As evidenced by the Washington Nationals steadfast declaration that they will shut down their ace Stephen Strasburg once he reaches the 160 inning mark, teams are downright terrified of working their young hurlers too hard. What the Nationals have decided to do is happening regardless of the fact that the they are steamrolling the NL and may be favorites to reach the World Series this year. Strasburg already has undergone Tommy John surgery since his epic 14K MLB debut, but that seemed to be due to a flaw in his supposed perfect mechanics and not workload. The A’s made a bold decision in the beginning of 2009 when they opted to put young stud starters Brett Anderson and Trevor Cahill right into the starting rotation as 21 year olds. That decision may have cost the A’s somewhat in the long run, Brett Anderson went from a fireballing lefty hitting the upper 90’s with his fastball to a lefty with an average fastball and a breaking ball that lacked the bite it once had.
It all came to be as Anderson’s left elbow began bothering him during the 2010 season, he missed significant time then and most A’s fans probably knew what was coming eventually. On June 5th 2011 Anderson took the mound at Fenway Park against the Boston Red Sox, he pitched 5 innings and allowed 5 ER, and he hasn’t appeared in a game for the Athletics since. Anderson underwent Tommy John surgery soon thereafter and the process of rehabilitation was about to begin.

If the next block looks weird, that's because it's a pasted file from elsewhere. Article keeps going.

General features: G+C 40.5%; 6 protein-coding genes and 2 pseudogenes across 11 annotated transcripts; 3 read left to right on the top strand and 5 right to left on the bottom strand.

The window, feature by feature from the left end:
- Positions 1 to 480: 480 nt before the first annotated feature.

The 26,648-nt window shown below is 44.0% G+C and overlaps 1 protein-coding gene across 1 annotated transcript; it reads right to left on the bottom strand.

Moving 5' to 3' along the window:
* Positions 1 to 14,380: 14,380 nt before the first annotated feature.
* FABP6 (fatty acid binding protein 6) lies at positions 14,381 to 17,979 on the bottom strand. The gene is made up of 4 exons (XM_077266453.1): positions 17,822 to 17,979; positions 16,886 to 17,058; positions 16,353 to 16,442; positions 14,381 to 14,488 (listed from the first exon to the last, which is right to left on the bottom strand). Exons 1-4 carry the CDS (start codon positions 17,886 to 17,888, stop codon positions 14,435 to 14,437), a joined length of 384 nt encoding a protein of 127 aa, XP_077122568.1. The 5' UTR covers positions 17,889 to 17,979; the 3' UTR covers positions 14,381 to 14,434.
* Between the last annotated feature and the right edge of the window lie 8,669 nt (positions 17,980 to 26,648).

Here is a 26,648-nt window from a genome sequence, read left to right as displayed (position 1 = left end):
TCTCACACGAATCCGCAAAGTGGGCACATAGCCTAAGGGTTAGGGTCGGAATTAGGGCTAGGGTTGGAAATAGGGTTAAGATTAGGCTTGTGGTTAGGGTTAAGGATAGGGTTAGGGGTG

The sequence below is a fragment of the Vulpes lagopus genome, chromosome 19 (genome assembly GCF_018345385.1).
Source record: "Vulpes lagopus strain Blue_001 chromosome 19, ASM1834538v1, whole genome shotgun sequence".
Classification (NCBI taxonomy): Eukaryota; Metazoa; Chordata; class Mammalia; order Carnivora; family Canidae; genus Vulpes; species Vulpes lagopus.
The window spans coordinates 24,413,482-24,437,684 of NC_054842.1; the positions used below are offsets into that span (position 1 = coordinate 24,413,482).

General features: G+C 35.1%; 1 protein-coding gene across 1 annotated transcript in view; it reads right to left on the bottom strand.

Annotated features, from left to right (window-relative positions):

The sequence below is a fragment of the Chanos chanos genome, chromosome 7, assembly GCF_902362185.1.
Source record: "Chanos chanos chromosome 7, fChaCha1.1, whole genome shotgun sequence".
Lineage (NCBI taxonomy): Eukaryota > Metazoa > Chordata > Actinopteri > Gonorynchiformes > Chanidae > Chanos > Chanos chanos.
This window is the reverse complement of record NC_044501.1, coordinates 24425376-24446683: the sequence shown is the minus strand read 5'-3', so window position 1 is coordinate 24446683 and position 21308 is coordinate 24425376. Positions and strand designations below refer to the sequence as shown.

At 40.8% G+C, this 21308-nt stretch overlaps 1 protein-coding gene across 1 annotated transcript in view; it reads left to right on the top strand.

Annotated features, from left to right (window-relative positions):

It has been a fairly smooth recovery from the surgery when you compare it to the struggles witnessed by A’s fans for pitchers Josh Outman and Joey Devine who had the same surgery and took much longer than the normal recovery times. The surplus of starting pitching the A’s have right now made it easy for them to make sure Brett Anderson took his time. That time is just about up though as Anderson is finishing his rehab stint with the Sacramento Rivercats and could make his 2012 A’s debut within the next week or two.
Expectations for Anderson should be tempered as he’s still going to be fine tuning his command and still getting readjusted to pitching in the Major Leagues. I would expect the A’s to refrain from pushing him far beyond the 100 pitch mark in any of his starts. Anderson showed massive potential at times and he’ll recapture that at some point, but perhaps not before 2013 though. For the rest of 2012 though, Brett Anderson will serve as a complimentary piece to a strong but pretty worn down pitching staff. It may turn out that Anderson’s value to the 2012 A’s may come in the fact that he can help take the load off of Jarrod Parker, Tommy Milone, and Dan Straily by making a handful of starts and keeping the A’s in games while he’s at it.